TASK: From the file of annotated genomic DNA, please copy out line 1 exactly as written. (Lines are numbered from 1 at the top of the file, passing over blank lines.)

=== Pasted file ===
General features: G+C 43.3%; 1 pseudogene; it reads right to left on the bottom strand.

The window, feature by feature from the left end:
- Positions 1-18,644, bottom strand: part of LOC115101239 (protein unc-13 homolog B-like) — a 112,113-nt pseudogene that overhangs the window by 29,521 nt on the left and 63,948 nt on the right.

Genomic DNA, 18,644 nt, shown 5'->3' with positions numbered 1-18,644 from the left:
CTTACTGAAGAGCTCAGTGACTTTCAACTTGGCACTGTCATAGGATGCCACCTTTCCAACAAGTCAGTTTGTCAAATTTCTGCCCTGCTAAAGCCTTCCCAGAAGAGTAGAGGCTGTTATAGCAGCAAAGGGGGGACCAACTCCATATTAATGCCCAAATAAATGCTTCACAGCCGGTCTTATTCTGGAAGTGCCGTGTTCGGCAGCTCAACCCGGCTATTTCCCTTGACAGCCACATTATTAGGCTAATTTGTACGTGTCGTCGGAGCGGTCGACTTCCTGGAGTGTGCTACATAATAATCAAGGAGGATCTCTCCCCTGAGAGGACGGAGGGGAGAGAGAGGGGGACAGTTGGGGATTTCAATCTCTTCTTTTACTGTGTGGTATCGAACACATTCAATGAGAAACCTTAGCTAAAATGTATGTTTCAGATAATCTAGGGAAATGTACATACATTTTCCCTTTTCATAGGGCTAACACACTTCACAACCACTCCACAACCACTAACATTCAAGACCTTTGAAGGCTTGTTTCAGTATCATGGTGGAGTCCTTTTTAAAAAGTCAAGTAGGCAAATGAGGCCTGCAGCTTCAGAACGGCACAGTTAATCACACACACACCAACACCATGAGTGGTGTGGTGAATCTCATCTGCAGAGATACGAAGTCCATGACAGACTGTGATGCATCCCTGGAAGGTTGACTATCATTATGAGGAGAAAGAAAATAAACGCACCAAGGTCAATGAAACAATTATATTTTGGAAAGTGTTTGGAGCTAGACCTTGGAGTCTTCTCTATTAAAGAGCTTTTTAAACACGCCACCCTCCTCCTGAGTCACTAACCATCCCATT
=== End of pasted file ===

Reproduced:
General features: G+C 43.3%; 1 pseudogene; it reads right to left on the bottom strand.